Mentions: The most important results of the analysis were the prioritization of stopover and destination airports on the basis of risk. The 100 highest risk stopover airports and destination airports are shown in Figures 5 and 6, respectively. Tables 2 and 3 list, respectively, the high risk destination and stopover airports which are located in non-endemic regions. Table 4 lists the high risks U.S. airports in non-endemic regions, and their corresponding regional suitability. Tables S1 and S2, included as supporting documents, contain the full list of the top 100 high risk airports, their rank and corresponding relative risk for both stopover risk and destination risk, respectively. These tables show that 14 and 26 of the destination and stopover airports in non-endemic regions, respectively, lie in the top 100 highest risk category. For stopover risk, six of the top 10 highest risk airports are in Brazil; no airport in India occurs in the top 10 in spite of its higher population total and population density–only two Indian airports (Delhi and Kolkata) occur in the top 20, in the latter case in spite of low passenger volume. Seven of the top 20 highest risk stopover airports are located in Southeast Asia. Destination risk is more evenly spread across the endemic regions; Brazil has three airports in the top 10 (three in the top 20) and India has two in the top 10 (four in the top 20), and five of the top 10 are in Southeast Asia. In addition, both the Changi Airport in Singapore and Hong Kong International Airport in Hong Kong are located in the top 20 highest risk for both stopover and destination airports; both these airports are among the top 20 busiest airports in the world. There are few African airports in either category; the Murtala Muhammed Airport in Nigeria is the only African airport that falls in the top 20 of either list, ranking 11th in destination risk.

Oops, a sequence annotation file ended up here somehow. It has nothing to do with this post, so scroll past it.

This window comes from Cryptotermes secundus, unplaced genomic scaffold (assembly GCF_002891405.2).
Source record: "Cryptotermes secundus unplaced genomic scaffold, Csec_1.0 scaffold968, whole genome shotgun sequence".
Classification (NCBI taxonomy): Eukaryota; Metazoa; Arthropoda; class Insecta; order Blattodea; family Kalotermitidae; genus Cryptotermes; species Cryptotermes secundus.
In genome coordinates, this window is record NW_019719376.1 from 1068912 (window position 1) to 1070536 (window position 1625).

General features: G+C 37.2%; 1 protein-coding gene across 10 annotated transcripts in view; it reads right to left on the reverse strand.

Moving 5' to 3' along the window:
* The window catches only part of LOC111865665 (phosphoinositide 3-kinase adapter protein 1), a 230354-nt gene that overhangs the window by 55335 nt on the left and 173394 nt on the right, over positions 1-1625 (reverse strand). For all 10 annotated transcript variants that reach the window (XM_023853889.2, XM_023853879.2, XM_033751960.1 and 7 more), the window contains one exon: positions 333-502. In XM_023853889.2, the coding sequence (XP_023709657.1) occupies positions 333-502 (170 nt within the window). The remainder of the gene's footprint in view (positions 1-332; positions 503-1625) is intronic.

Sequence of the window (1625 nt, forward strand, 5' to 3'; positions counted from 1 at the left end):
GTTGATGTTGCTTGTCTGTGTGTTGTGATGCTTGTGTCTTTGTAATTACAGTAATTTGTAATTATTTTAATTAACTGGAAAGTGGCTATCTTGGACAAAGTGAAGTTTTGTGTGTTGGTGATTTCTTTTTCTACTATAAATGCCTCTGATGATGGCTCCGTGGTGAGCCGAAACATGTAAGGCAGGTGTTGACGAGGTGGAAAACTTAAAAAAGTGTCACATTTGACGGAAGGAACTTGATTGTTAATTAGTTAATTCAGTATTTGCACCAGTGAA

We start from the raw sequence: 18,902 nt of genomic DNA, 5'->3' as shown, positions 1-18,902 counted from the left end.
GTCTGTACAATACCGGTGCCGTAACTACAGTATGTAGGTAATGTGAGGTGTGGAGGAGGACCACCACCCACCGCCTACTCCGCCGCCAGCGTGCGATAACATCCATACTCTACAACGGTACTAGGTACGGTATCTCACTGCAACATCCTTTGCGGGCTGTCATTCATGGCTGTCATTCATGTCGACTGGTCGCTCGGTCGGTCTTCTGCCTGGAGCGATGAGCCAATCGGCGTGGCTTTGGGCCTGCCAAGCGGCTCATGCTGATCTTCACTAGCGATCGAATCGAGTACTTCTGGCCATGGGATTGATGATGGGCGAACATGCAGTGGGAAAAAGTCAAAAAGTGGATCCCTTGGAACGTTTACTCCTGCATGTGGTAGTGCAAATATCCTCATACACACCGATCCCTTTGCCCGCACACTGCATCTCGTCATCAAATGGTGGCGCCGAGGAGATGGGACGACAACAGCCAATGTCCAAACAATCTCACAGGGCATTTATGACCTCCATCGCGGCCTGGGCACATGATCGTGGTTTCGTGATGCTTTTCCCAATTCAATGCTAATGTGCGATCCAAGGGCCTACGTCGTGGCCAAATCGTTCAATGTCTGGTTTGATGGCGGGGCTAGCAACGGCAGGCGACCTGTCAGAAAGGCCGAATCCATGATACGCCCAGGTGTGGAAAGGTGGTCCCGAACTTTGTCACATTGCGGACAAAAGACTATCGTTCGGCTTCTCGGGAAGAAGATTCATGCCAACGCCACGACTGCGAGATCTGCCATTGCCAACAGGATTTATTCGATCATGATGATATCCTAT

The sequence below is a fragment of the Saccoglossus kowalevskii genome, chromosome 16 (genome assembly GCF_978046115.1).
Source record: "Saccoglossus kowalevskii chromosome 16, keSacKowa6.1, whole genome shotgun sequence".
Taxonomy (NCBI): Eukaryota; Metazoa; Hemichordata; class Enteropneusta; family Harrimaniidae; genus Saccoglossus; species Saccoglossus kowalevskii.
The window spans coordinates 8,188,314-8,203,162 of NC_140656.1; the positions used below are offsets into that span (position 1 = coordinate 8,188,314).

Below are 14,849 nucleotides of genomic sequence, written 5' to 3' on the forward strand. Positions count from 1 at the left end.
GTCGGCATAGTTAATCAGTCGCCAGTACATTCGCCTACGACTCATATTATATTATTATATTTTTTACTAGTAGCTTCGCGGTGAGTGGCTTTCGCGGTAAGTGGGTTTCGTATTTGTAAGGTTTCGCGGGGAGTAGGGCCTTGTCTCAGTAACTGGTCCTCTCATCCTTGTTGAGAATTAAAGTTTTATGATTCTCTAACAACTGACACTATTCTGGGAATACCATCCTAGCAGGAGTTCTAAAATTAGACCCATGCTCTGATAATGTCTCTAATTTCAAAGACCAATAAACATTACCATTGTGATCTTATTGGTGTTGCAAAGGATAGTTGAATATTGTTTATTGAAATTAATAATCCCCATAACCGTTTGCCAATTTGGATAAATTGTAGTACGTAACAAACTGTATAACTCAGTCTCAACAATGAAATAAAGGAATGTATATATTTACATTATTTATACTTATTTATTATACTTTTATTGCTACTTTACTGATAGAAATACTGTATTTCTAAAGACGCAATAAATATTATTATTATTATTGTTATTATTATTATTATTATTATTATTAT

A global airport-based risk model for the spread of dengue infection via the air transport network.

Gardner L, Sarkar S - PLoS ONE (2013)

Map illustrating top 100 stopover risk airports identified by the model.
© Copyright Policy
Related In: Results  -  Collection

Show All Figures
getmorefigures.php?uid=PMC3756962&req=5

pone-0072129-g005: Map illustrating top 100 stopover risk airports identified by the model.